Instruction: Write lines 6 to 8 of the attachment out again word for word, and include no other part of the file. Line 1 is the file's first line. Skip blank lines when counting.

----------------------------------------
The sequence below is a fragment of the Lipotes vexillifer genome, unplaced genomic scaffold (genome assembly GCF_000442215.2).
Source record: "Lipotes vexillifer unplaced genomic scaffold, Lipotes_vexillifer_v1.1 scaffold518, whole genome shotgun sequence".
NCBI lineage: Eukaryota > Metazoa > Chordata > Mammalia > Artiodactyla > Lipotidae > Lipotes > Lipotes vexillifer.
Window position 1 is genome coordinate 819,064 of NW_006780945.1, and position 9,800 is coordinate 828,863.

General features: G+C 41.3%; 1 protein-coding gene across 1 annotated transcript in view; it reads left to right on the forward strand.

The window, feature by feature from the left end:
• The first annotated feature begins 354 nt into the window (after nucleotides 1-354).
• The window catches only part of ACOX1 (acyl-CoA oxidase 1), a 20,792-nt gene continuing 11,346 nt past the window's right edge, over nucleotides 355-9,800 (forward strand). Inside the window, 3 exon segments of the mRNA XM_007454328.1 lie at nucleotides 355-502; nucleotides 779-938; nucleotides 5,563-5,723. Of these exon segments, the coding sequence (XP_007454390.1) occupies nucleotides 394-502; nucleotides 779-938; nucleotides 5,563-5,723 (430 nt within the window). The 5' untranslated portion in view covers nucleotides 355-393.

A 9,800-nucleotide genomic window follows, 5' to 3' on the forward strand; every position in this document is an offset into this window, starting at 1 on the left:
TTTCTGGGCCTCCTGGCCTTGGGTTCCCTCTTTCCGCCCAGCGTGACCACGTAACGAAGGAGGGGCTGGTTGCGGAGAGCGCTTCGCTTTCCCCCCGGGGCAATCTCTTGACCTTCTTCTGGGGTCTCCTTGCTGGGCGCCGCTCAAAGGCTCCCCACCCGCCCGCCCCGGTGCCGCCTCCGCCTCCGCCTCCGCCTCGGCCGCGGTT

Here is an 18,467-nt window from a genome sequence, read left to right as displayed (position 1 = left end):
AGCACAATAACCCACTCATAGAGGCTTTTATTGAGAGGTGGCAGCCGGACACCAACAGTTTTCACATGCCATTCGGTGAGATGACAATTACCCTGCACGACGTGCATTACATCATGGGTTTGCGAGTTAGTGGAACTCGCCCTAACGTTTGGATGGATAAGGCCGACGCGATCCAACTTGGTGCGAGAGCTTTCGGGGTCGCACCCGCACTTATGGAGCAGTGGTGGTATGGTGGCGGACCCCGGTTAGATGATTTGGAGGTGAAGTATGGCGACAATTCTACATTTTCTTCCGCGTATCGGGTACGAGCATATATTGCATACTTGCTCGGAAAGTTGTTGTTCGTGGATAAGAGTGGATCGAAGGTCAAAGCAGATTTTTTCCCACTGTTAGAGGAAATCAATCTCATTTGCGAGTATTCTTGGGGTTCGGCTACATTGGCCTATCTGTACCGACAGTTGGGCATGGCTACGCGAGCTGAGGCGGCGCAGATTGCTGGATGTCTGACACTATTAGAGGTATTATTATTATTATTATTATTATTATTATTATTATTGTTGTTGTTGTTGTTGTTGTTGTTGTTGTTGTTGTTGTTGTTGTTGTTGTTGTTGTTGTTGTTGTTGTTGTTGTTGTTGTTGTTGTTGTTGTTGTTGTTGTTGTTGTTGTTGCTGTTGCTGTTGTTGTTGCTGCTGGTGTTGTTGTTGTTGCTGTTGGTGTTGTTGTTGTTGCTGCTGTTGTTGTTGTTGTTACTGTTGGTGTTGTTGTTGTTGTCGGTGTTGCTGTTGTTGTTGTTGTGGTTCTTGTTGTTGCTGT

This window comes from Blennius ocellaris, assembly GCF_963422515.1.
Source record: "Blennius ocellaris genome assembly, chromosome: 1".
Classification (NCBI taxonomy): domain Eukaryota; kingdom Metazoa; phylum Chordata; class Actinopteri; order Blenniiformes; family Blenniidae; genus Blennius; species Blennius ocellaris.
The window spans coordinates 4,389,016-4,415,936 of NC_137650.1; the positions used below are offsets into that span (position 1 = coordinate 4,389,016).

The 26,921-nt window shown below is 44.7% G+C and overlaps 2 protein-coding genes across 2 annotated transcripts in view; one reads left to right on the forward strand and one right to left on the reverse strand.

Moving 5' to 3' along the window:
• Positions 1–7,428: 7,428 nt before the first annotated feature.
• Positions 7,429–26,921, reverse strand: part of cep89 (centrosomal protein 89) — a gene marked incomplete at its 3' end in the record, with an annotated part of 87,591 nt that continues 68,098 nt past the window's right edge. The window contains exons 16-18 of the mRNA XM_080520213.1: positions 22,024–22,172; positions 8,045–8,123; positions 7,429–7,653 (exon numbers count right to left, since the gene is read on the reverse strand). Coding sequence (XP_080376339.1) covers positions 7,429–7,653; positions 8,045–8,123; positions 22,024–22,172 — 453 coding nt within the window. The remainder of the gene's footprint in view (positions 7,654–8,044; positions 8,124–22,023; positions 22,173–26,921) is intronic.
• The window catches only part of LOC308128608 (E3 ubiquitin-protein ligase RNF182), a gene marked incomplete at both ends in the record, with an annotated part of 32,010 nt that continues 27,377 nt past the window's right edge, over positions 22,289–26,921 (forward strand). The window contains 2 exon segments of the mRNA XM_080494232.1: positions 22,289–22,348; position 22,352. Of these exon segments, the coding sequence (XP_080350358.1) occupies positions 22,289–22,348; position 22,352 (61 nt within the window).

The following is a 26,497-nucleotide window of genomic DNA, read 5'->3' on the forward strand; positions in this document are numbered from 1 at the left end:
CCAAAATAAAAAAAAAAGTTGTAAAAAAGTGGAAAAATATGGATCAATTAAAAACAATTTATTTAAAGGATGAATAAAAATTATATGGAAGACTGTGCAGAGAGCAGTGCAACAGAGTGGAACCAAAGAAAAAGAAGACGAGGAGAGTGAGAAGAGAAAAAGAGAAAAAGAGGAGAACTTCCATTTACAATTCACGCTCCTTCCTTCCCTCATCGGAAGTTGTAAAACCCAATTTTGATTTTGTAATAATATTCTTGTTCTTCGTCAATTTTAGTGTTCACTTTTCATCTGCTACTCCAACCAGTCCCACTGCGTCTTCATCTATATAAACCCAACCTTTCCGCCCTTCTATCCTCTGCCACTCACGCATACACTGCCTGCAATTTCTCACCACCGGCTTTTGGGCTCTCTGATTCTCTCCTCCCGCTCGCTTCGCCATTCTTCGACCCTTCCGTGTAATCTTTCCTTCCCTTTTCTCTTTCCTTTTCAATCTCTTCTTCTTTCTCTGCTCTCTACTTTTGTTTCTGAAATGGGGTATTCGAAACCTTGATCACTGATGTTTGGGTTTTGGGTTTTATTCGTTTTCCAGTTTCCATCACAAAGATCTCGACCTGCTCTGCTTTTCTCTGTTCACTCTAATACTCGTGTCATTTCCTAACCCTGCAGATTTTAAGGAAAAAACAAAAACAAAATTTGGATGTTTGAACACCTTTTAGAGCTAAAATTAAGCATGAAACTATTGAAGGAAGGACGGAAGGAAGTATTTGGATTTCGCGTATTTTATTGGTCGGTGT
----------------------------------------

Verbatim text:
The window, feature by feature from the left end:
• The first annotated feature begins 354 nt into the window (after nucleotides 1-354).
• The window catches only part of ACOX1 (acyl-CoA oxidase 1), a 20,792-nt gene continuing 11,346 nt past the window's right edge, over nucleotides 355-9,800 (forward strand). Inside the window, 3 exon segments of the mRNA XM_007454328.1 lie at nucleotides 355-502; nucleotides 779-938; nucleotides 5,563-5,723. Of these exon segments, the coding sequence (XP_007454390.1) occupies nucleotides 394-502; nucleotides 779-938; nucleotides 5,563-5,723 (430 nt within the window). The 5' untranslated portion in view covers nucleotides 355-393.